The idea of Rainbow HAT (a HAT - Hardware Attached on Top - is an add-on board for your Raspberry Pi) is to showcase the full range of what’s possible on a HAT, in terms of inputs and sensors, and outputs, as well as the interfaces used to communicate with them and, of course, our signature colourful LED lights.

We’ve crammed as much as was physically possible onto it - two different types of LEDs, a 4-digit alphanumeric display, a buzzer, three capacitive touch buttons, and a temperature and pressure sensor - making Rainbow HAT an incredibly versatile bit of hardware.

Developers, meet Raspberry Pi

With Android Things™ on the Raspberry Pi, Google’s aim (and ours) was to introduce developers working on Internet of Things (IoT) projects to the sorts of things that are possible on the Raspberry Pi with respect to interfaces and hardware and, vice versa, to introduce Raspberry Pi users to the world of Android development.

Rainbow HAT is designed to stimulate ideas - a development platform that can be used to build new and exciting IoT hardware and software. It’s also meant to be fun to use, and that should be apparent just by looking at it - the playful rainbow formed from the seven APA102 LEDs, and the barometer type markings below it.

We think that making hardware and software development enjoyable carries that enjoyment through into the developers’ products, and therefore to their customers.

Our Raspberry Pi 3 Starter Kit for Android Things™

We’ve put together a really neat little starter kit to get you going with Android Things™ on the Raspberry Pi 3. It contains: a Rainbow HAT, a Raspberry Pi 3, a special Android Things™ branded Pibow Coupé in Android green, a worldwide power supply, and an 8GB microSD card with the Raspbian OS on.

The aim is to get you up-and-running as quickly as possible. Just plug everything in and away you go! Google have written Rainbow HAT drivers for Android Things™. Just pop the Android ThingsTM for Raspberry Pi image on your microSD card, install the Android SDK, and start developing your apps.

All of Google's official Android Things™ examples use the Rainbow HAT pinout, so they should work out of the box with Rainbow HAT.

As an alternative to Android Things™, our Python library means that you can use Rainbow HAT, and explore all of its functionality, straight on Raspbian.

The possibilities

There’s so much fun to be had with Rainbow HAT! The range of inputs and outputs mean that you can combine them in heaps of ways. In a lot of ways, it’s like our Flotilla system in terms of how you can combine the different parts, except it’s all on a single HAT.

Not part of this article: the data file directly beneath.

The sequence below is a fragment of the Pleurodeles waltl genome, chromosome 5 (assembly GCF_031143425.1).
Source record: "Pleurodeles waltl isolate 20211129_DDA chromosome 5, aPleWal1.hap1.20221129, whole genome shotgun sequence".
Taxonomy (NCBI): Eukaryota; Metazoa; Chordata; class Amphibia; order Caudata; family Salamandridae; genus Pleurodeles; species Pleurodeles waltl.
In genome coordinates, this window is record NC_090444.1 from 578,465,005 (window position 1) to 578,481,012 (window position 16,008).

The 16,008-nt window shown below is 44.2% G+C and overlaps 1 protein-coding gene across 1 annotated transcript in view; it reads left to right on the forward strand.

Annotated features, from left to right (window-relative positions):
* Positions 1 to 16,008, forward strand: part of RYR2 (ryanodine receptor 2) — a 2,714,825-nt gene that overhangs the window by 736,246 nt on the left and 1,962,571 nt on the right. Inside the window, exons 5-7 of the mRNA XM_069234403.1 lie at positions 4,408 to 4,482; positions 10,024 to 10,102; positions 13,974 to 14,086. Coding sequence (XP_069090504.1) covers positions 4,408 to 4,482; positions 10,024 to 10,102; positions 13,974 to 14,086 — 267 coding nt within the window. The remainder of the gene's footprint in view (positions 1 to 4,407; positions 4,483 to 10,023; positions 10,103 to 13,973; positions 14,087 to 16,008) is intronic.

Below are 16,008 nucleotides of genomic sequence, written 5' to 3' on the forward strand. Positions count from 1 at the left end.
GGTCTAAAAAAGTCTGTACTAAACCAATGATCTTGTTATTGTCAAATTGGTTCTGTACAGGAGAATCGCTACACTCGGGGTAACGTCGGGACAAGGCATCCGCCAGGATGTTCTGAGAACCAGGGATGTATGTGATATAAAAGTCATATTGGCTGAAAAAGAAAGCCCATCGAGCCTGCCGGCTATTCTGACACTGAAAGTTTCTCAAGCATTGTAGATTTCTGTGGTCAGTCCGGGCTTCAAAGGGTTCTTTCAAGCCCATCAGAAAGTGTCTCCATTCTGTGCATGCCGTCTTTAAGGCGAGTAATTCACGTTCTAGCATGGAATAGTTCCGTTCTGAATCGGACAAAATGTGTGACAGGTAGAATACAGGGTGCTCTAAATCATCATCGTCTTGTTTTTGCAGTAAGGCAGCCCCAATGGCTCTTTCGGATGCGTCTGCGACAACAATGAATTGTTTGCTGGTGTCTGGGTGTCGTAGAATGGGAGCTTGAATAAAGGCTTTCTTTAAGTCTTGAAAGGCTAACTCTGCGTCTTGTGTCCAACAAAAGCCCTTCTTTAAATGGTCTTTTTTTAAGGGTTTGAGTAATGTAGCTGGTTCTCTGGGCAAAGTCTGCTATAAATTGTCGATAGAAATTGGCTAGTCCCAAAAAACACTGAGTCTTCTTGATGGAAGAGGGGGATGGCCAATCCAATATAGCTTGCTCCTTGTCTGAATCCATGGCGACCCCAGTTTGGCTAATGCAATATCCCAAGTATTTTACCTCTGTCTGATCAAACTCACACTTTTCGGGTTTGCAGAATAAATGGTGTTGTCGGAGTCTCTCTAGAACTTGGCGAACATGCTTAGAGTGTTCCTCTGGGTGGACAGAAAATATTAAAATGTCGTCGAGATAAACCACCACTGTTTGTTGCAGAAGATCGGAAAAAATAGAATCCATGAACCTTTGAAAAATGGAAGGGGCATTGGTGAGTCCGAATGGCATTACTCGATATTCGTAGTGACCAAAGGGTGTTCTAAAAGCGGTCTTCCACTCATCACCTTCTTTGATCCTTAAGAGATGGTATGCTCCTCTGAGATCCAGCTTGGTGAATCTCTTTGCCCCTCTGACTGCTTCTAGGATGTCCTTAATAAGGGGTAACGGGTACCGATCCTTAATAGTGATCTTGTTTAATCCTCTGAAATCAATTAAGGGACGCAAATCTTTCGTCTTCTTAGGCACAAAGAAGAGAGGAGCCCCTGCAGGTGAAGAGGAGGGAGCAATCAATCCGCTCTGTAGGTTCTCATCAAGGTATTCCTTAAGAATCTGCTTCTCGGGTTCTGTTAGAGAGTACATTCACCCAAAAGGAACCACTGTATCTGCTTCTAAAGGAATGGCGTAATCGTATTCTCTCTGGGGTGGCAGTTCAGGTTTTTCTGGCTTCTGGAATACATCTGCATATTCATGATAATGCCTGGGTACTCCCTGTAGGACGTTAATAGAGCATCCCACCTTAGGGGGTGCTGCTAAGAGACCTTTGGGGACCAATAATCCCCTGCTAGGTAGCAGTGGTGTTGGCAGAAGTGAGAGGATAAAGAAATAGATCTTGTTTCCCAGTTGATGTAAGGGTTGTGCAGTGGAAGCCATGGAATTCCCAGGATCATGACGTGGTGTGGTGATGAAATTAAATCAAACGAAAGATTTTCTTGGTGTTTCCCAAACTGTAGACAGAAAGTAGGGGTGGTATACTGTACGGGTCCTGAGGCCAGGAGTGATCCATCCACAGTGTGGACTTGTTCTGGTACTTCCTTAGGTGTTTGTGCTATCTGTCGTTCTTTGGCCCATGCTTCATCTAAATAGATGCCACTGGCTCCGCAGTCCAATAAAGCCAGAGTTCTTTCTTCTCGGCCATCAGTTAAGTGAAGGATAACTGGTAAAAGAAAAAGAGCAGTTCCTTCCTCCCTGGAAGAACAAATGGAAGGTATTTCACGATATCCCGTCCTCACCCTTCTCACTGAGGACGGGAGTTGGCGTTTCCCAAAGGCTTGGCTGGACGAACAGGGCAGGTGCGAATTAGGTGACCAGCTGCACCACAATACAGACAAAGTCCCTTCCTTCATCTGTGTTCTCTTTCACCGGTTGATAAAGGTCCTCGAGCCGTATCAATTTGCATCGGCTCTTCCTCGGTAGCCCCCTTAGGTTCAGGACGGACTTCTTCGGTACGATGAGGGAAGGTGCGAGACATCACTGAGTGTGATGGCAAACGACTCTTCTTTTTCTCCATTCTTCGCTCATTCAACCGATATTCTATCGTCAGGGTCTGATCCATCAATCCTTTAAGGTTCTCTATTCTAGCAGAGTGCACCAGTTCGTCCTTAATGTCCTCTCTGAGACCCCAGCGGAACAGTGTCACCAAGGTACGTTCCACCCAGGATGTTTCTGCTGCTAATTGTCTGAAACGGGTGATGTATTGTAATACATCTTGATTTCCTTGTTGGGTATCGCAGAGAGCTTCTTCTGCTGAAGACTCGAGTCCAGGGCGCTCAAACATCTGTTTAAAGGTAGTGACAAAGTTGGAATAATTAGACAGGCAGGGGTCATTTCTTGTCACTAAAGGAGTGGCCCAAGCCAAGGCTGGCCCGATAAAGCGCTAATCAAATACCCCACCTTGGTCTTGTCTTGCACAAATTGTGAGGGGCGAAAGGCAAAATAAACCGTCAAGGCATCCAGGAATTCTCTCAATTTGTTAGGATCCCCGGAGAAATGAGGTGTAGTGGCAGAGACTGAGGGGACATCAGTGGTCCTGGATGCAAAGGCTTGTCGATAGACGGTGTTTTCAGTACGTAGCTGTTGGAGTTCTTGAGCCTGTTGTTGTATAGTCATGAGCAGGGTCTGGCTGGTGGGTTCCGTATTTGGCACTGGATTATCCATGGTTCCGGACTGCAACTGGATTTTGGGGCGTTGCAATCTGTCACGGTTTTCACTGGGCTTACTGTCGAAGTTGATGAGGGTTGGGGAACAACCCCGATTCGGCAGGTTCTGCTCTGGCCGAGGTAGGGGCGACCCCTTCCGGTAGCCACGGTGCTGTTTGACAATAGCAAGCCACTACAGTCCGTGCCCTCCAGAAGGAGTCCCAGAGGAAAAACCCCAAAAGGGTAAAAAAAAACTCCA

Because we used 14-segment displays, rather than the more commonly-used 7-segment displays, you can display proper text on them - upper and lower case - as well as numbers, obviously. The multicolour LEDs can be used to display data through colours, or as a bar-chart because they’re in a single row. The buttons can be used for whatever you want - to toggle things on or off, trigger actions, and they even have push-to-hold that enables a different type of interaction. There’s also the little piezo buzzer that can be used for audible feedback, or even to play simple tunes. And, finally, there's the BMP280 temperature and pressure sensor.

Here are a few of the ideas that we’ve come up with:

Weather station

Use the temperature and pressure sensor, and display the values on the 14-segment displays. You could even use the rainbow LEDs to display a bar chart of the temperature or pressure with the colour indicating cold or warm temperatures, or low or high pressure. Why not make it internet-connected and tweet the values, or log the values to a Google Sheet?

Check out Google's example of this here.

Tiny, three-note piano

There are plenty of tunes you can play with three notes! Here’s one to get you started - Mary Had a Little Lamb. The piezo buzzer uses PWM (pulse width modulation) to generate different frequencies of sound, and it’s easy to map these frequencies to notes. You could even use chording to get up to eight notes!

Reaction time game

Use the buttons to make a reaction time game for up to three players. Press a button to start, and when the rainbow lights change from red to green the first player to hit their button is the winner. Display the winning time on the 14-segment displays.

Stopwatch or countdown timer

Use the buttons as controls for starting or stopping a stopwatch, and display the time on the 14-segment displays. You could use the rainbow LEDs to display the seconds ticking. Or use the buttons to set the seconds and minutes on a countdown timer, displaying the countdown on the displays, and then buzz the buzzer when the time is up!

Mood light

Set your mood with the rainbow LEDs, using the 3 buttons to select and adjust each colour channel, fade through the hue, or switch between lighting effects.

We’re sure that you’ll come up with even more creative ideas for your Rainbow HAT once you get one in your hands!

Grab a Rainbow HAT or a Raspberry Pi 3 Starter Kit for Android Things™ here.